Thursday, September 13, 2012
MANA setting the agenda
This week confirms that the MANA Movement continues to set the agenda on the left in politics. It is the intellectual and activist powerhouse that is driving forward pro-worker, pro-poor and pro-Maori politics in Aotearoa.
Firstly, Labour's leader David Shearer this week adopted the 'feed the kids' policy of MANA in the 2011 election to bring healthy meals into working class schools in communities that have been savaged as a result of decades of low wages, high unemployment and five years of economic recession. Labour's move comes the week after Hone Harawira lodged a private members bill to provide free lunches and breakfasts in decile 1 and 2 schools. Hone has neatly replied to the critics, "And as for people who believe that feeding children is a responsibility of the parents, why should our children suffer because some parents either don’t receive enough money to feed their kids or because a small minority make bad parenting choices?" Even the Herald is swinging somewhat in behind the principle with their editorial, Breakfast is not too much to ask. As a side note: those involved in early MANA policy discussions, will remember that some of the inspiration for this policy came from the Oakland ghetto. Shearer may be an unlikely candidate for membership of the Black Panther Party but his adoption this week of 'feed the kids' is confirmation of the revolutionary potential of the thought and deeds of Huey P Newton and the Black Panthers. Radical movements, revolutionary upsurges come and go - the best ideas survive.
He came, he swore, he conquered. Hone Harawira's comments about John Key treating his Maori MPs like 'house niggers' may have won him no friends in the the National Party but it certainly worked - coaxing Maori Party co-leader Pita Sharples into attending and thus acknowledging the absolute need for a united Maori approach to water rights. Over and over again we have heard the refrain that the Maori Party get more from being in the Government than being opposed to it. But Key a month ago was ready to ignore the Waitangi Tribunal and push ahead with asset sales over iwi rights. Now he is being forced to delay asset sales, recognise water rights and negotiate with Maoridom. This came because of a fightback in the courts, in the streets and in the media led by MANA Movement leaders like Hone and Annette Sykes. Hone's letter to Key in the Herald yesterday was an erudite rebuttal of the Government's current position and his and Annette Sykes' proposals to the Turangawaewae Hui have set the agenda within Maoridom.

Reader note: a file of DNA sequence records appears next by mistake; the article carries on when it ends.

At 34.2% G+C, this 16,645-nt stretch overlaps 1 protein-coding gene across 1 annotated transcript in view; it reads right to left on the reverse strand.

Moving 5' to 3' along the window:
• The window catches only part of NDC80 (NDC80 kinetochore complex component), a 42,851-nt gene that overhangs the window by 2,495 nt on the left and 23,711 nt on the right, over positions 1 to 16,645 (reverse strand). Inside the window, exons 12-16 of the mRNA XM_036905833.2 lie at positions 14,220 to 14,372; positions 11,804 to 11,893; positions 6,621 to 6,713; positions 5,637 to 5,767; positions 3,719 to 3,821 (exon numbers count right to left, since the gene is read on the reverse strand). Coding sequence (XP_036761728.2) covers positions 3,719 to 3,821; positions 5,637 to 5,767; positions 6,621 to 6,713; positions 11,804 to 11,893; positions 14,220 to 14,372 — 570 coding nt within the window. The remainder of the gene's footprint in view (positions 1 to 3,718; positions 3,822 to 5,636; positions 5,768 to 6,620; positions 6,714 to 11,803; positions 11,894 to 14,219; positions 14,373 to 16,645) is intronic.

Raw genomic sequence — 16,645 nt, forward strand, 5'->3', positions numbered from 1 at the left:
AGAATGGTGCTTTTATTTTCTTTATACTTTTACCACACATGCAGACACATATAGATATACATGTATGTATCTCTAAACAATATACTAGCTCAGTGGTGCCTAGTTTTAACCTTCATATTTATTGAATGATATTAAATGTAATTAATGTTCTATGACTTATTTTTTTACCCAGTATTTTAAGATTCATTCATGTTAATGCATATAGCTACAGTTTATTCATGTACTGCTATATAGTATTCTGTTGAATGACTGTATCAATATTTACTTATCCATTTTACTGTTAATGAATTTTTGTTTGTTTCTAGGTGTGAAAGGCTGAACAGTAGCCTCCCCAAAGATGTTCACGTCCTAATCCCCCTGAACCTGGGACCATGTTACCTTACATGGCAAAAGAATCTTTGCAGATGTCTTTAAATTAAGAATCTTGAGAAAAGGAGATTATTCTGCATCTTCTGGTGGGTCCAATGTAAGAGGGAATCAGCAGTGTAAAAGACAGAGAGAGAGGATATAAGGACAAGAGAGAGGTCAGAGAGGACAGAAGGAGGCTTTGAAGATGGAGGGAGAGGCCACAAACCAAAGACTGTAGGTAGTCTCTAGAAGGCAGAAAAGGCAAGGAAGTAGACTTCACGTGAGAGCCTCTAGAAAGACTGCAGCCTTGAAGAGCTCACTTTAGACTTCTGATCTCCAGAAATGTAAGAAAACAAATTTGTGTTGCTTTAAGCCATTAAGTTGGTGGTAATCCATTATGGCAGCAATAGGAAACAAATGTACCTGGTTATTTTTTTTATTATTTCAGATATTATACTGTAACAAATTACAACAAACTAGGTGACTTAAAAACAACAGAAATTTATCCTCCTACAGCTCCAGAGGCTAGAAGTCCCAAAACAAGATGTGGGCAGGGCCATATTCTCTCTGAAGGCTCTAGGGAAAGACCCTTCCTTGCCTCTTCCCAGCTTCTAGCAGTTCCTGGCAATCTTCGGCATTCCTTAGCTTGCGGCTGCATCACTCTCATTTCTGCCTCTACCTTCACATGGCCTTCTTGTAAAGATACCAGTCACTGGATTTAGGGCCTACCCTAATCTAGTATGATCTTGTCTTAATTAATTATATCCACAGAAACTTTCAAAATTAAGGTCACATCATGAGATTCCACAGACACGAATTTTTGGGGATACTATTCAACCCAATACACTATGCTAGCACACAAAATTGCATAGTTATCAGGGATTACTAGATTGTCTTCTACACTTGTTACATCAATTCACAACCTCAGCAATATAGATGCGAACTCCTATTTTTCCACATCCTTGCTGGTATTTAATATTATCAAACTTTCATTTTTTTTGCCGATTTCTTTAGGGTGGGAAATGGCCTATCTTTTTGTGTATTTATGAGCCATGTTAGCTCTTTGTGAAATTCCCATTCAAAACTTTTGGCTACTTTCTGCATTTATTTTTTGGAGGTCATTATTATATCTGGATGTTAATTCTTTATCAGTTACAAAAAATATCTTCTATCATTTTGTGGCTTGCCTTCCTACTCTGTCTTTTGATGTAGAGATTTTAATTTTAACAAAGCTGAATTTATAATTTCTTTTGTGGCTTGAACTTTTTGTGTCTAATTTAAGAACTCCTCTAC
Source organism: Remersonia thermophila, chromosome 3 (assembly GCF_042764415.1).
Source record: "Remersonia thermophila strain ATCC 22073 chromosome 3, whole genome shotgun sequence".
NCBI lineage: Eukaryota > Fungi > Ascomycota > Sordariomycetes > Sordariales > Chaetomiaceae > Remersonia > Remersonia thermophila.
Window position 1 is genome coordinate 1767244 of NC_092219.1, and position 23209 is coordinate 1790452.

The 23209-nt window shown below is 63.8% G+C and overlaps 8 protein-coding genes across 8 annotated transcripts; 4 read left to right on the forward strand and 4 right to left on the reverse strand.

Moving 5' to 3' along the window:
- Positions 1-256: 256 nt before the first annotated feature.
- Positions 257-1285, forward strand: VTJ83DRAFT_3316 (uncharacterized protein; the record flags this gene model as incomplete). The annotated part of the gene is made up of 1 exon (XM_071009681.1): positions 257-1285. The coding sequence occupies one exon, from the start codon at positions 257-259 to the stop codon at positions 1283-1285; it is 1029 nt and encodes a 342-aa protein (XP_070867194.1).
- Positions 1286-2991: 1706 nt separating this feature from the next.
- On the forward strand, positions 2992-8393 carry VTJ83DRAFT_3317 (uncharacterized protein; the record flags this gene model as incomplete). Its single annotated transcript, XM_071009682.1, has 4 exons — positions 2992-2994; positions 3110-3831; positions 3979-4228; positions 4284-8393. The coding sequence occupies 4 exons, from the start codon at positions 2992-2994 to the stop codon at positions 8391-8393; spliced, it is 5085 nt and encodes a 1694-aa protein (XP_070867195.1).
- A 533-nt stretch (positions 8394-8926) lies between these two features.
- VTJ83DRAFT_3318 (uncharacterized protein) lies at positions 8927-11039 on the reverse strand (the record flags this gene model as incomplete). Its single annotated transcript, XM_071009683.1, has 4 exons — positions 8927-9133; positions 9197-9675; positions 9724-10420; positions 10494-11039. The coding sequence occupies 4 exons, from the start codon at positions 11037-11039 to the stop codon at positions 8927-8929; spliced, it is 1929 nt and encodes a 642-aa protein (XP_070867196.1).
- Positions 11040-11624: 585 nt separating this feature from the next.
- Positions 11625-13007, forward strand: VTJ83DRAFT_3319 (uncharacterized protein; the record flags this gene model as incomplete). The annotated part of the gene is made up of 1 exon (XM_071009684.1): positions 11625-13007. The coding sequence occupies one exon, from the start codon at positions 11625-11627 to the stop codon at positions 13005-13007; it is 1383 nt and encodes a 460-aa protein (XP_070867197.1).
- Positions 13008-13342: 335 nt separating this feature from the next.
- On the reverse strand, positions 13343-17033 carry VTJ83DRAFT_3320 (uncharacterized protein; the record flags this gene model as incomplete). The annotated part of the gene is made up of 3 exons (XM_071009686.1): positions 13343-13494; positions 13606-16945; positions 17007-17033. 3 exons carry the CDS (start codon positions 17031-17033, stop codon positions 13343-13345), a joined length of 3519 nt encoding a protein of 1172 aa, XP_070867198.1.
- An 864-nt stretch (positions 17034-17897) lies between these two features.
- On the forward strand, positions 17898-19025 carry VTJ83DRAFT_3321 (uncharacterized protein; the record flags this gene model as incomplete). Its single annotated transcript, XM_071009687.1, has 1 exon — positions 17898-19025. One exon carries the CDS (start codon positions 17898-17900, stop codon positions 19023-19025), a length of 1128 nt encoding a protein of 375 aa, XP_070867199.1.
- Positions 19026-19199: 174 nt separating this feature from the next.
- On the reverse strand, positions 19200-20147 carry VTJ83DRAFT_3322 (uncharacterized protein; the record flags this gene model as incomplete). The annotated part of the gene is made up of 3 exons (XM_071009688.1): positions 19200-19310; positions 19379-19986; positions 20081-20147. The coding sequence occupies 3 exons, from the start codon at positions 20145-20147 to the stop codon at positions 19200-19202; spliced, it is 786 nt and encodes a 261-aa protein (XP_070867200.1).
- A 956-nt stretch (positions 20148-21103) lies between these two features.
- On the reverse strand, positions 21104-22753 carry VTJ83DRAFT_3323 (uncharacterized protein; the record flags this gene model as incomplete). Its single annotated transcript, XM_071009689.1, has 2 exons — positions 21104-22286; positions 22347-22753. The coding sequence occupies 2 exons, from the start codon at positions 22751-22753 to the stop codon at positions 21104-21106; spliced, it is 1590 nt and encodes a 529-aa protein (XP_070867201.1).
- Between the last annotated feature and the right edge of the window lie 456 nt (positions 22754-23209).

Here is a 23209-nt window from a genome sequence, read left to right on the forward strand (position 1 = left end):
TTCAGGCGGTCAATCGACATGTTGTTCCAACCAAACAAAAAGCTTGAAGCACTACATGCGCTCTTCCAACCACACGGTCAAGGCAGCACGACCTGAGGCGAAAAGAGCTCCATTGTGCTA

Annette's speech at the 1000 strong-hui was an eloquent call for the need for unity. As ex-Green MP Nandor Tanczos described the speech, "Just spent the day at Turangawaewae listening to the korero about water and catching up with friends. Annette Sykes, as usual, rocked the mike. She can always be counted on to say the things that need to be said, regardless of who it might make uncomfortable. For well-informed, intelligent, and courageous comment, you can't beat her." If one person can be counted upon to help deliver a crippling blow to the Government in the High Court if Key and co press ahead with asset sales without consulting iwi and hapu it is Annette. Her critique of the Maori elite and steadfast advocacy for women and the poor makes her the key link in the chain between Maori fighting for guardianship over water and all of us fighting against asset sales. The right's racist agenda hopes to stem the alliance of non-elite Maori and Pakeha in movements like Aotearoa is Not for Sale by stirring up resentment over the cost of Treaty settlements. But thus far the championing of the interests of Maori and workers by MANA and its total opposition to any iwi co-operation with asset sales make it a harder proposition for the right.
Some in the struggle and the movements favour an abstenionist position towards Parliamentary parties- from some Maori activists who believe all politicians are corruped by the colonial Parliament to anarchists who think 'if voting changed anything it would be made illegal'. The wins of Mana this week in helping bring Maori to a united position against the commercialisation of water and in raising the need for meals in lowdecile schools confirm the importance of building the Mana Movement for all those who want to stop asset sales and child poverty.
In Quebec, Canada provincial elections have seen centre-right Liberal Party ejected from office and the centre-left Parti Quebecois take power promising to repeal the hated fee rise for university students and the emergency laws that criminalised dissent. The anti-capitalist, anti-colonial Quebec Solidaire (QS) won 6% of the popular vote and went from one to two Members of Quebec's National Assembly. The success of QS was as a result of their integration with the Quebec student strike. As the Canadian International Socialists described it, 'QS officially supported the student strikes from the very beginning, taking up student demands for free, accessible post-secondary education, joining citizen pot-clanging marches (les cassaroles) and still proudly wearing the red square.'
Building parties like MANA or Quebec Solidaire are important to the social movements and street protests against neo-liberalism - as one Canadian activist blogged, 'QS helped build the Quebec spring and was in turn shaped by it, with many students joining its ranks, and is in a stronger position to continue giving voice to the movements in the future.' MANA too is shaping and in turn being shaped by the struggles against neo-liberalism in Aotearoa. As it too grows from the water rights movement it will become a stronger voice in the struggles against austerity and neo-colonialism to come.